I just got back from the movies a little while ago. Checked out Super 8, the Steven Spielberg-produced and J.J. Abrams-directed adolescent alien thriller, and boy did it make me nostalgic. It’s almost like it was custom made to appeal directly to me: the movie is set in a small town just outside Dayton, Ohio in 1979 and involves the Air Force, a boy with a crush on a pretty blonde girl, railroad tracks, and some cool music from Electric Light Orchestra, The Knack, and Blondie. What was I doing in 1979? Living in a small town just outside Dayton, Ohio. My dad was in the Air Force. I had a crush on a pretty blonde girl. We lived in a house just up the hill from some railroad tracks. And I rocked out on my transistor radio to cool music from ELO, The Knack, and Blondie. I even had the same Coleco Electronic Quarterback game as one of the boys in the movie.
There are a few subtle differences between my life and the film. The kids are a couple of years older, for one thing. I was in the 5th grade, and they’re middle schoolers. Plus, I didn’t come face to face with a snarling, grunting tarantula-like alien creature from another world. Other than those minor details, the movie certainly took me back to a place and time that I consider among the best years of my childhood. It was a happy sense of deja vu.
Our three years in Fairborn, Ohio – or technically, Wright-Patterson AFB – were sandwiched between stints in Hawaii. My dad was stationed there from 1977-1980, when I was 8-11 years old. Having been born – and lived most of my life – on a tropical island, Ohio might as well have been a different planet. A strange and wonderful new world filled with exotic discoveries like snow. And buckeyes. The 1970s never really felt like the 1970s in Hawaii, in much the same way that Christmas never really felt like Christmas: all the warm sunshine, aloha shirts and Hawaiian music masked the real world. Ohio, by contrast, was a polyester-filled, disco-drenched wonderland in a strange part of the country that isn’t quite the midwest but can’t really call itself the northeast, either.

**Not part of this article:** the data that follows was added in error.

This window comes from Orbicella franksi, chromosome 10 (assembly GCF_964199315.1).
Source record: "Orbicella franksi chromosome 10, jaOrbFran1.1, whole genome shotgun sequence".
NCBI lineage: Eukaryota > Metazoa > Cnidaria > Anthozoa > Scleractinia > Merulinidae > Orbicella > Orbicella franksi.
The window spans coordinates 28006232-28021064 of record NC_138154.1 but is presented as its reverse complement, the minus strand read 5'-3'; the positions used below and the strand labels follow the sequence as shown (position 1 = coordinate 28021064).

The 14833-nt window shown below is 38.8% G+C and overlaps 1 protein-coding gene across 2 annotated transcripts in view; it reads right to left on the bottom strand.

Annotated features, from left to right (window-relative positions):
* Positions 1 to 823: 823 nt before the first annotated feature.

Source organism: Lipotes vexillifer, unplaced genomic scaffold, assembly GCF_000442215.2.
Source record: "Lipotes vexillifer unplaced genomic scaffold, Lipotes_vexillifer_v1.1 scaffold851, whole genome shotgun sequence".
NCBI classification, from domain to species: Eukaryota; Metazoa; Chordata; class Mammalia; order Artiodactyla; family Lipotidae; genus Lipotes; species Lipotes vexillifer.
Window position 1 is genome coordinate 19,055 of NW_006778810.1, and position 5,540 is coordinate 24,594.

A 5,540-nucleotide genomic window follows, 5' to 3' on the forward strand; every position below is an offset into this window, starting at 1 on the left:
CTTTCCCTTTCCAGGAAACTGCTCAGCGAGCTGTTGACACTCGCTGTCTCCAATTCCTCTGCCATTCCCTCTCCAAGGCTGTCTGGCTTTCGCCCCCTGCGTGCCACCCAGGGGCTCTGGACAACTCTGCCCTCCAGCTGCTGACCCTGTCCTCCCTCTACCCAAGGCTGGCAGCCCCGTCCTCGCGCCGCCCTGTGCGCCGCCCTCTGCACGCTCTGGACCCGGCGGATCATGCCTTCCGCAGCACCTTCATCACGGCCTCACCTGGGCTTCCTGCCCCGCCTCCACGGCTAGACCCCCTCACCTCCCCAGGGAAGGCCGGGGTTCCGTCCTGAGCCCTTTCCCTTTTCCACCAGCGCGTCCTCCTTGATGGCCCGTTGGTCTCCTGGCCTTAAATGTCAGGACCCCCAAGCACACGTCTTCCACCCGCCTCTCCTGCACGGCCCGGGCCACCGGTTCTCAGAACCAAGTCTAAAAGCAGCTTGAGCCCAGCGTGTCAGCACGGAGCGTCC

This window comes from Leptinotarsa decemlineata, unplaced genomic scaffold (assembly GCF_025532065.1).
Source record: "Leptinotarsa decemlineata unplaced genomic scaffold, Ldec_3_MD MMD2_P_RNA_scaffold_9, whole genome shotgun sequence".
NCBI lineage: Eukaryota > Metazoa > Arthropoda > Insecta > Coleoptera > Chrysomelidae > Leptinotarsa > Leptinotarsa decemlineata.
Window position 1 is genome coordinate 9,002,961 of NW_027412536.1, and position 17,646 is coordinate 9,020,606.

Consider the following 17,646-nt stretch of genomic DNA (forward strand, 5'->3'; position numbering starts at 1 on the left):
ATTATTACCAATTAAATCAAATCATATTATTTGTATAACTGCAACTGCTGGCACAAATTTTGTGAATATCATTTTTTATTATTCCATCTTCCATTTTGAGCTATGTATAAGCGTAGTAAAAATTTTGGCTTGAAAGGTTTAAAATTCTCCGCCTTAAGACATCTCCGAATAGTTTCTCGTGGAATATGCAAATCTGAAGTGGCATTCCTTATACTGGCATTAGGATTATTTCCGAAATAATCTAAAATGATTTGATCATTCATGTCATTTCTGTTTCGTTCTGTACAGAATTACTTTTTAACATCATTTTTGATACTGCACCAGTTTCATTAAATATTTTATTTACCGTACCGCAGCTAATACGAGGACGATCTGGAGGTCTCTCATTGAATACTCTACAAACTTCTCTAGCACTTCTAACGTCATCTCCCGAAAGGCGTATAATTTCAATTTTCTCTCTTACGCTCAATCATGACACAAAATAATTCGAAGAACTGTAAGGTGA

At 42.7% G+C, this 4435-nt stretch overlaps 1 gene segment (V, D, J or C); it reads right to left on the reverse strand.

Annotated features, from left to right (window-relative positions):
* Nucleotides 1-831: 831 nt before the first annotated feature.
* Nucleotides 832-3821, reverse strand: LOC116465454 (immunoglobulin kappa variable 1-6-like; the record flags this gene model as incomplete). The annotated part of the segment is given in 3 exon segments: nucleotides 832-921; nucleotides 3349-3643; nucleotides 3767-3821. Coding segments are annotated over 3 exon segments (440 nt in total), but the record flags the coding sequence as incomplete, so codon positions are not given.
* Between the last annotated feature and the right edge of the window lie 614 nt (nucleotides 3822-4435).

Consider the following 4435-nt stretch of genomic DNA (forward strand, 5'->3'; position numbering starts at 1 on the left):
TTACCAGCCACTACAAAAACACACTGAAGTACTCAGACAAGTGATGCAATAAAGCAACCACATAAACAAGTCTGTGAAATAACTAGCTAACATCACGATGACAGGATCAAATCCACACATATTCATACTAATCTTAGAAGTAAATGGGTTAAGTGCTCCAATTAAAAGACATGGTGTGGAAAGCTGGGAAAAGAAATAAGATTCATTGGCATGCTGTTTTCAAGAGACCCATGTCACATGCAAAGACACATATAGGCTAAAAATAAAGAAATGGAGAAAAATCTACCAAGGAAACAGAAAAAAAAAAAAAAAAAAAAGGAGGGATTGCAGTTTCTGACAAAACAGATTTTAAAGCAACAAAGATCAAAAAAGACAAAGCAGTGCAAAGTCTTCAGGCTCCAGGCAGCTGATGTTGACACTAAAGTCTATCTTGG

And I loved it. I never wanted to leave.
We would wander down to those train tracks often, laying down pennies for the passing locomotives to flatten. It was the perfect place for a kid that age to grow up: our neighborhood had hills ideal for sledding, a giant field to run through, and a forest with a creek that led to endless opportunities for exploration. My parents bought a camper and we spent weekends camping. We would hike and fish and swim in lakes. I can’t imagine a more wholesome, carefree and idyllic place to spend those years.
About that girl. Her name was Kelly, and we were classmates in Mrs. Ricard’s 5th-grade class at Central Elementary in Fairborn. She wasn’t the first girl I ever had a crush on, but she was the first I ever thought I might be in love with. It sounds silly now, but man, some days she was all I could think about. One time she called me on the phone. I was thankful that I’d answered, because how embarrassing if my parents knew I was talking to a girl! There’s a scene in a favorite movie of mine, Singles. Steve shows up on Linda’s doorstep one night. When she answers his knock, he says, “I was just…nowhere near your neighborhood,” which earns him an invitation inside. Kelly lived a couple of miles from me, and one evening I did the same thing, sort of. Walked over to her house and just kind of loitered around outside, too scared to ring the bell. She saw me, and came out. I told her I was just passing by, and she smiled, because she knew I lived pretty far away. How did this burgeoning romance end? Unrequited, because the following year my dad was transferred back to Hawaii, and we moved thousands of miles away.
I figured, even at a young age, that you only get one shot in life at showing somebody how much you care. So I wrote Kelly a letter, telling her how much I’d liked her but had been too shy to say anything. To my utter surprise, she wrote back and confessed to similar feelings. Talk about bittersweet. I wonder if my heart has ever hurt so much as it did in that moment when I read her words?
I often wonder what happened to Kelly. Naturally, I’ve searched Facebook, but have come up empty. Her name was common, and she’s probably been married forever by now, anyway.
I think sometimes I cling to the 1970s because they were such a happy and fun time in my life, pure innocence from another era. That might explain my obsession with lava lamps and vinyl records and vintage avocado green and harvest gold appliances and the Sweathogs and Saturday Night Fever.
And why I enjoyed Super 8 so very much.